A riboswitch selective for the queuosine precursor preQ1 contains an unusually small aptamer domain


A previous bioinformatics-based search for riboswitches yielded several candidate motifs in eubacteria. One of these motifs commonly resides in the 5′ untranslated regions of genes involved in the biosynthesis of queuosine (Q), a hypermodified nucleoside occupying the anticodon wobble position of certain transfer RNAs. Here we show that this structured RNA is part of a riboswitch selective for 7-aminomethyl-7-deazaguanine (preQ1), an intermediate in queuosine biosynthesis. Compared with other natural metabolite-binding RNAs, the preQ1 aptamer appears to have a simple structure, consisting of a single stem-loop and a short tail sequence that together are formed from as few as 34 nucleotides. Despite its small size, this aptamer is highly selective for its cognate ligand in vitro and has an affinity for preQ1 in the low nanomolar range. Relatively compact RNA structures can therefore serve effectively as metabolite receptors to regulate gene expression.

Access options

Rent or Buy article

Get time limited or full article access on ReadCube.


All prices are NET prices.

Figure 1: Queuosine biosynthesis in eubacteria.
Figure 2: The 5′ UTR of the B. subtilis queCDEF mRNA undergoes structural modulation in response to preQ1.
Figure 3: Molecular discrimination by the B. subtilis queC 5′ UTR preQ1-binding region.
Figure 4: Determination of the minimal aptamer sequence required for binding of preQ1.
Figure 5: Evidence for a Watson-Crick pairing interaction between preQ1 and a conserved cytidyl residue of the aptamer.
Figure 6: Effects of variant preQ1 riboswitches on genetic control in vivo.

Accession codes




  1. 1

    Ptashne, M. & Gann, A. Genes and Signals (Cold Spring Harbor Laboratory Press, Cold Spring Harbor, New York, USA, 2002).

  2. 2

    Mandal, M. & Breaker, R.R. Gene regulation by riboswitches. Nat. Rev. Mol. Cell Biol. 5, 451–463 (2004).

  3. 3

    Soukup, J.K. & Soukup, G.A. Riboswitches exert genetic control through metabolite-induced conformational change. Curr. Opin. Struct. Biol. 14, 344–349 (2004).

  4. 4

    Winkler, W.C. Riboswitches and the role of noncoding RNAs in bacterial metabolic control. Curr. Opin. Chem. Biol. 9, 594–602 (2005).

  5. 5

    Winkler, W.C. & Breaker, R.R. Regulation of bacterial gene expression by riboswitches. Annu. Rev. Microbiol. 59, 487–517 (2005).

  6. 6

    Breaker, R.R. in The RNA World 3rd edn. (eds. Gesteland, R.F., Cech, T.R. & Atkins, J.F.) 89–107 (Cold Spring Harbor Laboratory Press, Cold Spring Harbor, New York, USA, 2006).

  7. 7

    Barrick, J.E. et al. New RNA motifs suggest an expanded scope for riboswitches in bacterial genetic control. Proc. Natl. Acad. Sci. USA 101, 6421–6426 (2004).

  8. 8

    Corbino, K.A. et al. Evidence for a second class of S-adenosylmethionine riboswitches and other regulatory RNA motifs in alpha-proteobacteria. Genome Biol. 6, R70 (2005).

  9. 9

    Reader, J.S., Metzgar, D., Schimmel, P. & de Crécy-Lagard, V. Identification of four genes necessary for biosynthesis of the modified nucleoside queuosine. J. Biol. Chem. 279, 6280–6285 (2004).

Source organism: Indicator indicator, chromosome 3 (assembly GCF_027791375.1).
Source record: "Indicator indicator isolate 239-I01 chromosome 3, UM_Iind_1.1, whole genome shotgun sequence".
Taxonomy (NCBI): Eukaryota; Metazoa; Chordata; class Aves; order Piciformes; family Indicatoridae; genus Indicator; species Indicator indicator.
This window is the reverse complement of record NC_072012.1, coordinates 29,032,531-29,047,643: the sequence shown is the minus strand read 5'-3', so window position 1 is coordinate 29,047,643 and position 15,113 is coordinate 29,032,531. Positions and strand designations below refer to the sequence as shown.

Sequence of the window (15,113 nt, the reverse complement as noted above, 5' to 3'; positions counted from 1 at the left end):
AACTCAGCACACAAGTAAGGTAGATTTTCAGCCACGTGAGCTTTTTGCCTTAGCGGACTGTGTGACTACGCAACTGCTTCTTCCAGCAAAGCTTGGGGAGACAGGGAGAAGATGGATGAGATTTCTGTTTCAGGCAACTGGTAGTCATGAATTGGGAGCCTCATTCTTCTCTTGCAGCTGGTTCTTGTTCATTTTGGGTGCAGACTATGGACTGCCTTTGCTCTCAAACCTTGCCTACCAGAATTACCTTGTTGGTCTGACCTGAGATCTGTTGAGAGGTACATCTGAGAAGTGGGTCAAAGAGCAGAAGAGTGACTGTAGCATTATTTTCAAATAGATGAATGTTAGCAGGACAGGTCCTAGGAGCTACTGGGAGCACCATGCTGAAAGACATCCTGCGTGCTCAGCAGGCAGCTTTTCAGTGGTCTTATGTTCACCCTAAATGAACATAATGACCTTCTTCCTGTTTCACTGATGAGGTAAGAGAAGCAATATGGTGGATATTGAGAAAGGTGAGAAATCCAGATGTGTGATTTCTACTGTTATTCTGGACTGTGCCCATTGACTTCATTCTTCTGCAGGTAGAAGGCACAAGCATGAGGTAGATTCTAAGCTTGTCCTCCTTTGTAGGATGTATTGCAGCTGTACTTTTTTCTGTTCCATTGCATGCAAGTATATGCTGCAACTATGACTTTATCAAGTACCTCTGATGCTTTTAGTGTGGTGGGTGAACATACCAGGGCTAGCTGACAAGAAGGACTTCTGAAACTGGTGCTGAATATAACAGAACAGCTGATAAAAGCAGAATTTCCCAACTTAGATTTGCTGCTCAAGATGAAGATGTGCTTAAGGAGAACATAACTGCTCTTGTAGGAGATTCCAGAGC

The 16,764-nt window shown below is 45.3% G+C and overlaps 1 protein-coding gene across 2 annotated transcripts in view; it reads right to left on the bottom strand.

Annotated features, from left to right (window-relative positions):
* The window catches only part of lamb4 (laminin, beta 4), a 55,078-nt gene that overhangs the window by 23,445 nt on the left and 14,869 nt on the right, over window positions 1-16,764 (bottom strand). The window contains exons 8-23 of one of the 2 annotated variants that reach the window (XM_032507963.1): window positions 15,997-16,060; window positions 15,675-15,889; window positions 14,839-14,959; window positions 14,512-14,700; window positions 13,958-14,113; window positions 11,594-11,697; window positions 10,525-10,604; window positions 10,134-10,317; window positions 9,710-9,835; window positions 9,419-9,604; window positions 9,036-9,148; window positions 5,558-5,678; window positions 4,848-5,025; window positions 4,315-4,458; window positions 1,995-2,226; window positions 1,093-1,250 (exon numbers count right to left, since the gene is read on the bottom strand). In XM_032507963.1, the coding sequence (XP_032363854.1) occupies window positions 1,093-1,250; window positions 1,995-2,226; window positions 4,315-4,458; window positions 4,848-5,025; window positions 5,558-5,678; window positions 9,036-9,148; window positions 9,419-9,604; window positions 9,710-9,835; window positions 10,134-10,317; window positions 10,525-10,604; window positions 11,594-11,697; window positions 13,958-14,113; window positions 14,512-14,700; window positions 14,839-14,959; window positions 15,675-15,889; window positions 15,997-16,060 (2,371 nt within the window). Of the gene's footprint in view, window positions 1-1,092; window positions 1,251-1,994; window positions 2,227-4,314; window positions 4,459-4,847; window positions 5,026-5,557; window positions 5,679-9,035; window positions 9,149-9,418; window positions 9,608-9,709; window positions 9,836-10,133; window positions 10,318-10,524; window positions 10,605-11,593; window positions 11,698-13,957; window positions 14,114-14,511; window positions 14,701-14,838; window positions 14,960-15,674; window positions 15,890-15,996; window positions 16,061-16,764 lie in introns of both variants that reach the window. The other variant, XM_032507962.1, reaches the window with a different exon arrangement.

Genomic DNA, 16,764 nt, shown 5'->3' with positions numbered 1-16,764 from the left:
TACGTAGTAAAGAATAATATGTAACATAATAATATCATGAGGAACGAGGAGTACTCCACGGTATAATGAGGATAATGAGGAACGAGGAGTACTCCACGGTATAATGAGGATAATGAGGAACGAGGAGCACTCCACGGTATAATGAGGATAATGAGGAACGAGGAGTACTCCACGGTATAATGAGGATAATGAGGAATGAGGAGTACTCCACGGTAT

10. 10

    Harada, F. & Nishimura, S. Possible anticodon sequences of tRNAHis, tRNAAsn, and tRNAAsp from Escherichia coli B. Universal presence of nucleoside Q in the first position of the anticodons of these transfer ribonucleic acids. Biochemistry 11, 301–308 (1972).

  11. 11

    Van Lanen, S.G. et al. From cyclohydrolase to oxidoreductase: discovery of nitrile reductase activity in a common fold. Proc. Natl. Acad. Sci. USA 102, 4264–4269 (2005).

  12. 12

    Gaur, R. & Varshney, U. Genetic analysis identifies a function for the queC (ybaX) gene product at an initial step in the queuosine biosynthetic pathway in Escherichia coli. J. Bacteriol. 187, 6893–6901 (2005).

  13. 13

    Okada, N. et al. Novel mechanism of post-transcriptional modification of tRNA. Insertion of bases of Q precursors into tRNA by a specific tRNA transglycosylase reaction. J. Biol. Chem. 254, 3067–3073 (1979).

  14. 14

    Reuter, K., Slany, R., Ullrich, F. & Kersten, H. Structure and organization of Escherichia coli genes involved in biosynthesis of the deazaguanine derivative queuine, a nutrient factor for eukaryotes. J. Bacteriol. 173, 2256–2264 (1991).

  15. 15

    Salazar, J.C., Ambrogelly, A., Crain, P.F., McCloskey, J.A. & Soll, D. A truncated aminoacyl-tRNA synthetase modifies RNA. Proc. Natl. Acad. Sci. USA 101, 7536–7541 (2004).

  16. 16

    Blaise, M. et al. A minimalist glutamyl-tRNA synthetase dedicated to aminoacylation of the tRNAAsp QUC anticodon. Nucleic Acids Res. 32, 2768–2775 (2004).

  17. 17

    Iwata-Reuyl, D. Biosynthesis of the 7-deazaguanosine hypermodified nucleosides of transfer RNA. Bioorg. Chem. 31, 24–43 (2003).

  18. 18

    Durand, J.M. et al. vacC, a virulence-associated chromosomal locus of Shigella flexneri, is homologous to tgt, a gene encoding tRNA-guanine transglycosylase (Tgt) of Escherichia coli K-12. J. Bacteriol. 176, 4627–4634 (1994).

  19. 19

    Noguchi, S., Nishimura, Y., Hirota, Y. & Nishimura, S. Isolation and characterization of an Escherichia coli mutant lacking tRNA-guanine transglycosylase. Function and biosynthesis of queuosine in tRNA. J. Biol. Chem. 257, 6544–6550 (1982).

  20. 20

    Frey, B., Janel, G., Michelsen, U. & Kersten, H. Mutations in the Escherichia coli fnr and tgt genes: control of molybdate reductase activity and the cytochrome d complex by fnr. J. Bacteriol. 171, 1524–1530 (1989).

  21. 21

    Bienz, M. & Kubli, E. Wild type tRNATyr reads the TMV RNA stop codon, but Q base-modified tRNATyr does not. Nature 294, 188–190 (1981).

  22. 22

    Meier, F., Suter, B., Grosjean, H., Keith, G. & Kubli, E. Queuosine modification of the wobble base in tRNAHis influences in vivo decoding properties. EMBO J. 4, 823–827 (1985).

  23. 23

    Urbonavičius, J., Qian, Q., Durand, J.M., Hagervall, T.G. & Björk, G.R. Improvement of reading frame maintenance is a common function for several tRNA modifications. EMBO J. 20, 4863–4873 (2001).

  24. 24

    Kuchino, Y., Kasai, H., Nihei, K. & Nishimura, S. Biosynthesis of the modified nucleoside Q in transfer RNA. Nucleic Acids Res. 3, 393–398 (1976).

  25. 25

    Okada, N. et al. Structure determination of a nucleoside Q precursor isolated from E. coli tRNA: 7-(aminomethyl)-7-deazaguanosine. Nucleic Acids Res. 5, 2289–2296 (1978).

  26. 26

    Slany, R.K., Bosl, M., Crain, P.F. & Kersten, H. A new function of S-adenosylmethionine: the ribosyl moiety of AdoMet is the precursor of the cyclopentenediol moiety of the tRNA wobble base queuine. Biochemistry 32, 7811–7817 (1993).

  27. 27

    Slany, R.K., Bosl, M. & Kersten, H. Transfer and isomerization of the ribose moiety of AdoMet during the biosynthesis of queuosine tRNAs, a new unique reaction catalyzed by the QueA protein from Escherichia coli. Biochimie 76, 389–393 (1994).

  28. 28

    Frey, B., McCloskey, J., Kersten, W. & Kersten, H. New function of vitamin B12: cobamide-dependent reduction of epoxyqueuosine to queuosine in tRNAs of Escherichia coli and Salmonella typhimurium. J. Bacteriol. 170, 2078–2082 (1988).